Cody Bratt‘s photographs make you want to get up and move, are deliberately emotive, tug at the heart strings, put you in a cinematic aspect from which you gaze out of at the world and come to slowly realise that its more exciting, accessible and possible than you ever thought before.
These pictures maybe rooted in the most common American photographic tropes; the young sexy woman, the desert highways, the abandoned petrol stations and cinemas but they are imbued with a gentle humour and warmth. Each photograph open and willing to befriend you. As if Bratt wants to be familiar, tender and funny. Like a popular guest at a party who creates an atmosphere in which everyone can relax, be happy and express themselves. For while his subject matter is a cliche that has played itself out in the American cultural landscape – and by association global youth culture – for over 60 years he presents it in a fresh and unaffected way. Each picture a lesson in composition, light and colour. Each erudite and technically accomplished.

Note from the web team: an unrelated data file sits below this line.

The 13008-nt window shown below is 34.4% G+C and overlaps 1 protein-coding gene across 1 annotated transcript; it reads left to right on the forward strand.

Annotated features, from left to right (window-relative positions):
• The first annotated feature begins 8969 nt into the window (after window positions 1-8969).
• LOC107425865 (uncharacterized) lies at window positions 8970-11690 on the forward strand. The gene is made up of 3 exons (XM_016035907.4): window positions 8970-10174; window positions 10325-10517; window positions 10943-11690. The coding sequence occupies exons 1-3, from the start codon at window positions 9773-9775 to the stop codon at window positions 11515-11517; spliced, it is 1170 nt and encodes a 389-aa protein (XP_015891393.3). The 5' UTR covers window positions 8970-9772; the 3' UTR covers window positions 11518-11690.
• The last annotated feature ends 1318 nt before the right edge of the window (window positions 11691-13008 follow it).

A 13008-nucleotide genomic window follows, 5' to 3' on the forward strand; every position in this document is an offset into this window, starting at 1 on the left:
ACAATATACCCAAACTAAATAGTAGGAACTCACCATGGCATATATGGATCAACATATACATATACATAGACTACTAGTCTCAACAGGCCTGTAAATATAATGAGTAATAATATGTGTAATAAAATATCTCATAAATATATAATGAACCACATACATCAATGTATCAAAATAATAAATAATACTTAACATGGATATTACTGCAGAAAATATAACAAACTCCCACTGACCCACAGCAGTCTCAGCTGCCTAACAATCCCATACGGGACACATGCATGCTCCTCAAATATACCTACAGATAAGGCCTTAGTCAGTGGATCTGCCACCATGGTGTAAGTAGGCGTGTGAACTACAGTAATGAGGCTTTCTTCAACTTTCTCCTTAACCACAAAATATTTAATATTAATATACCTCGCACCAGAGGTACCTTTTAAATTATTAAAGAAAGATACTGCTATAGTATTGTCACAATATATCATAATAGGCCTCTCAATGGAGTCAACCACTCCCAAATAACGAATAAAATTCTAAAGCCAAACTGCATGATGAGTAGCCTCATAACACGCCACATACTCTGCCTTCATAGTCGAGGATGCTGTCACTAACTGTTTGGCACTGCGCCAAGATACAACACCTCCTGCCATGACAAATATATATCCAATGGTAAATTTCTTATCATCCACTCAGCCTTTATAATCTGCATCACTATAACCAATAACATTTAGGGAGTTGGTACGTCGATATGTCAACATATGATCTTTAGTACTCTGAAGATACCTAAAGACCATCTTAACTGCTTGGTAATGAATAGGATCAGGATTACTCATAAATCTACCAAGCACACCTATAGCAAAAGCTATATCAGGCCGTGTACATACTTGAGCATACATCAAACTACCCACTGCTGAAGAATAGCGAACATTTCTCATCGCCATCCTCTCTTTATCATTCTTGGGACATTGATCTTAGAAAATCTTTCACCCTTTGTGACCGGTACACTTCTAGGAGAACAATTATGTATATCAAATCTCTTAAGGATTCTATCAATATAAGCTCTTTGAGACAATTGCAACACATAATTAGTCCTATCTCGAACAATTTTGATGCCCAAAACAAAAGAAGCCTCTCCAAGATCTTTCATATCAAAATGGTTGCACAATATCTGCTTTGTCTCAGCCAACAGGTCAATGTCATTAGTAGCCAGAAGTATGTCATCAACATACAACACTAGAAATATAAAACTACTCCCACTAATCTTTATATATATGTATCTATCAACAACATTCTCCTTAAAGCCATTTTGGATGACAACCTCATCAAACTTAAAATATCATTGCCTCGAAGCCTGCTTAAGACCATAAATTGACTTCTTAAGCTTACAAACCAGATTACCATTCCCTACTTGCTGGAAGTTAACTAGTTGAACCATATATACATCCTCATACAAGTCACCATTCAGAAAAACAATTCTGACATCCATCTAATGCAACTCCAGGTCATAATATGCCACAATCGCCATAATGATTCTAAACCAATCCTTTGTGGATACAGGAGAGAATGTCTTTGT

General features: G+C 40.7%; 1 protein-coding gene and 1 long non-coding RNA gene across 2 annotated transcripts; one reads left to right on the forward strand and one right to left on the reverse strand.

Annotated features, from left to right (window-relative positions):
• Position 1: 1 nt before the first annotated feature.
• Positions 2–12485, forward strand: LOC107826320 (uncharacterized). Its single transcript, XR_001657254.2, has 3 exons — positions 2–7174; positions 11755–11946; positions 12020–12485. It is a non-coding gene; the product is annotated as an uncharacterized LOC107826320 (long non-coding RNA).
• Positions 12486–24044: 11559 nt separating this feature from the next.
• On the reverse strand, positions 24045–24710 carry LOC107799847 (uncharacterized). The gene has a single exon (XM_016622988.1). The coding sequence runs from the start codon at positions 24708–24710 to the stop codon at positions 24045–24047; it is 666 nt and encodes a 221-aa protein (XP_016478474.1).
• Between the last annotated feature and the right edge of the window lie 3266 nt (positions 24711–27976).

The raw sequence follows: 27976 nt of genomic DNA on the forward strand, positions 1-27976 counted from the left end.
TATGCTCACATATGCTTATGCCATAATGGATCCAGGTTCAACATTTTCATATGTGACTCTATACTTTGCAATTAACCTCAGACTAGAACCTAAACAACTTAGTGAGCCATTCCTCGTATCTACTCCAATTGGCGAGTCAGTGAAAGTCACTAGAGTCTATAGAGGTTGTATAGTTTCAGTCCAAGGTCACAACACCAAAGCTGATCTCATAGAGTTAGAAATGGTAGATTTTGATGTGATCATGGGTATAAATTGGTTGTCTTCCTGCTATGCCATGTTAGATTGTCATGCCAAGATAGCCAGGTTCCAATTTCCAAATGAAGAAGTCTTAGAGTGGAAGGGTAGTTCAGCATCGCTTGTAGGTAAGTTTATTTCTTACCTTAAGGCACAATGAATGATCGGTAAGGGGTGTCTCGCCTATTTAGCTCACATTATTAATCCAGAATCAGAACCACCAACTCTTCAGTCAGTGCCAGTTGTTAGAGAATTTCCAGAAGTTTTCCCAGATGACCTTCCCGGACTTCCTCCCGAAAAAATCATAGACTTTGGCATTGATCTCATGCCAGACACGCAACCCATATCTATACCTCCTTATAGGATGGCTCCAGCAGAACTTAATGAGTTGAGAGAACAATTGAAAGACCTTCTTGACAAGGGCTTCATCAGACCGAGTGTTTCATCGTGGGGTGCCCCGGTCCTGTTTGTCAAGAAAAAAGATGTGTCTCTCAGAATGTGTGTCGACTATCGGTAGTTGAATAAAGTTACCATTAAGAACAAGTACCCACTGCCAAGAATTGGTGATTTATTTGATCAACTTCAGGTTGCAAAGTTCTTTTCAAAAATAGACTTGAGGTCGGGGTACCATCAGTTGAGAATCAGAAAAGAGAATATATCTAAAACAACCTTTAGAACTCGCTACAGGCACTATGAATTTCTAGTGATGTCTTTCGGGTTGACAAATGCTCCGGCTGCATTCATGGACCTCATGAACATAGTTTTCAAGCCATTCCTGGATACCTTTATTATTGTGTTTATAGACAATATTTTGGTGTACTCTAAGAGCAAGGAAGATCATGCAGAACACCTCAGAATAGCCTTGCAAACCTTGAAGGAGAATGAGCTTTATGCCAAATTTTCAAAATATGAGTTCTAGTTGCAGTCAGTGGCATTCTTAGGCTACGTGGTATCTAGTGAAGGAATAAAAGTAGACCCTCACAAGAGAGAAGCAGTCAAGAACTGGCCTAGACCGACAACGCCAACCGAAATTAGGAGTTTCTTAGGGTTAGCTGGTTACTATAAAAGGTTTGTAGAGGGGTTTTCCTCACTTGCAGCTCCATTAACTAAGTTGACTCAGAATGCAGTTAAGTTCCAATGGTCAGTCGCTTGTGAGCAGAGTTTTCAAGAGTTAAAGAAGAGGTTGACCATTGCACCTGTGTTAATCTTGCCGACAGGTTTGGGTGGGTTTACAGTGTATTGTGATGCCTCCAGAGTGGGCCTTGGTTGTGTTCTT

In many ways these are gentle and unassuming pictures. They don’t provoke. Rather they keep us comfortable, ward of the darkness, the banality and the ordinary of our lives. They are grand. Cinematic in their scope. They take us on an adventure to a place we wish we could go. Here’s how Bratt puts it:
I believe a photograph can only hope to faithfully capture an emotion. To say it captures a complete scene is far too inaccurate, as the scene changes from moment to moment, second to second. In that way, I aim each of my photographs to be a love letter to the world. Each one depicts a life dripping in romance, seduction, melancholy, fear and hope. As the life around us deteriorates with the passage of time, this emotion is the one constant through our lives. Why should I photograph anything less?
I love his description of the photograph as a love letter. We should all take time to make a love letter tothe world. Its a place full of wonder that we often take for granted.